Our primary short-term “sell” indicator has been triggered for the first time since early December. While that sell signal does NOT mean the market is about to crash, it does suggest that over the next couple of weeks to months, the market will likely consolidate or trade lower.
But as we established previously, the index could drop as low as 3,800, the previous 38.2% fibo retracement level, a strong intermediate support, without endangering the medium-term uptrend. The upper line in the sand for the continuation of the uptrend is now set at 4,200 (23.6% fibo).
The chart below is a weekly price chart of the S&P 500, and as BofA notes, the market cleared the 40-week moving average (blue), which was apparent resistance during the entirety of 2022. Furthermore, the October low held support at the 200-week moving average (red), which remains support for the market since the 2009 lows.
Bears need to defend 4101 and break the weekly inflection of 4015 at the 50ma and the previous week’s low. A close at the lows of the past week this week would flip the near-term outlook bearish for a test of the crucial 3940-50 area.
The Swisss Index brokeits short term uptrend. Next support at 10’600 the 50 % fibo retracement level.
The venerable indicator states that the stock market will end the year with a gain if a National Football Conference team (such as the Philadelphia Eagles) wins the Super Bowl, but that stocks will fall if the American Football Conference team (the Kansas City Chiefs) is the winner.
This is really a tongue-and-cheek indicator. It has correlation but has absolutely no causation. As a result, diving aggressively into the stock market just because the Eagles beat the Chiefs in Super Bowl 57 is a bit of a stretch. While the Super Bowl Indicator would imply that markets would plunge like an eagle, but don’t bet we shall have a red tide on this indicator.
Inverted Yield Curve accelerated
However, likely having had a much larger contribution to the negative performance were rising yields after Friday surprise labour market report. Here’s the chart of the US 10-year yield. Indeed is the yield back to its highest level since late December.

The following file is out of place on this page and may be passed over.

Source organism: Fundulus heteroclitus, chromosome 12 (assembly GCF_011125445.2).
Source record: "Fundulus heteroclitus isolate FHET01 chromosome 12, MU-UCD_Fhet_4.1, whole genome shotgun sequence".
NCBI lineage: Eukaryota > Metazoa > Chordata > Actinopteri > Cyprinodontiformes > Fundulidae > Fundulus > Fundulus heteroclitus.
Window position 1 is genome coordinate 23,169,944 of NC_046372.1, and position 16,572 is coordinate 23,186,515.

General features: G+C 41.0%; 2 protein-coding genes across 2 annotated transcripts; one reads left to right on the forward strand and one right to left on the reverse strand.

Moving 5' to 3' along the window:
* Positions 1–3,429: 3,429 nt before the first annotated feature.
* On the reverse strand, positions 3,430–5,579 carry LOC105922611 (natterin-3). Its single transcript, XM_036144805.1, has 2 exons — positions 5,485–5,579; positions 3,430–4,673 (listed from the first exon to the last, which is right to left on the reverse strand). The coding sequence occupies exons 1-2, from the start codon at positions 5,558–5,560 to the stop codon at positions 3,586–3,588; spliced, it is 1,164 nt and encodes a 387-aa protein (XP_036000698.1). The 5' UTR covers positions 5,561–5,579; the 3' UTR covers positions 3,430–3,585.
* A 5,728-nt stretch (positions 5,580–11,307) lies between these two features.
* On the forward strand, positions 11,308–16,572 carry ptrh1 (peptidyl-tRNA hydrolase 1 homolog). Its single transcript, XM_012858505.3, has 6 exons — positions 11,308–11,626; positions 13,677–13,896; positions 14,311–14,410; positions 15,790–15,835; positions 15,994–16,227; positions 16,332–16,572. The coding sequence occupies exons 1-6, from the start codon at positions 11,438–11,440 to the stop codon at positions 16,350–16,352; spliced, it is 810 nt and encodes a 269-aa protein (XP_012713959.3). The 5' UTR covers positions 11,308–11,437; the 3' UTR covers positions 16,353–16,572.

As Chair Powell implied the job market’s strength and the persistence of inflation pressures means that the Fed will need to keep raising its benchmark interest rate this year. So bearish… and the market reacted in kind.
And the yield curve (10-2 year) continues with its record inversion pointing to recession.
Looking at implied rate hikes, the market added +0.5 rate hikes to the May 23 meeting, expecting 1.77 rate hikes (44.25). In other words, a 77% chance of a 50 bps hike.
EARNINGS : Deterioration
Since the beginning of the year, the rise in the market has been purely a function of valuation expansion as both earnings, and earnings estimates, continue to deteriorate.
Consensus adjusted S&P 500 2023 EPS has dropped beneath 2022’s level, to $222.10 vs. $222.80 (left chart). Year/year % change in S&P 500 forward EPS growth has now turned negative (right chart).
Among sectors, energy, technology, health-care and materials are expected to have lower EPS in 2023 than in 2022.
The dollar rallied overall this week, as traders raised their level of fear of a restrictive Fed monetary policy. The greenback rallied mostly against emerging market currencies. The big weekly loser is the ruble, which is falling against the major currencies.
Versus the Euro, the USD has gained some further ground over the week and fell out of the immediate uptrend channel, 1.0415(green horizontal line) would be support points (also 50 DMA).
For the second week in a row, bitcoin is running out of steam after an explosive January. The digital currency is shedding more than 4% since Monday and is back below $22,000. With investor confidence not yet massively back on risky assets, the cryptocurrency market is suffering in the absence of strong positive catalysts. It will surely take some more time to heal the scars of 2022 on this market.
For all the fanfare and billions of dollars that have been plowed into AI and Chat GPT tools, what good is it if they can’t even tell us if this week’s pullback was a sign that the rally is over? Clearly it’s not ready for primetime!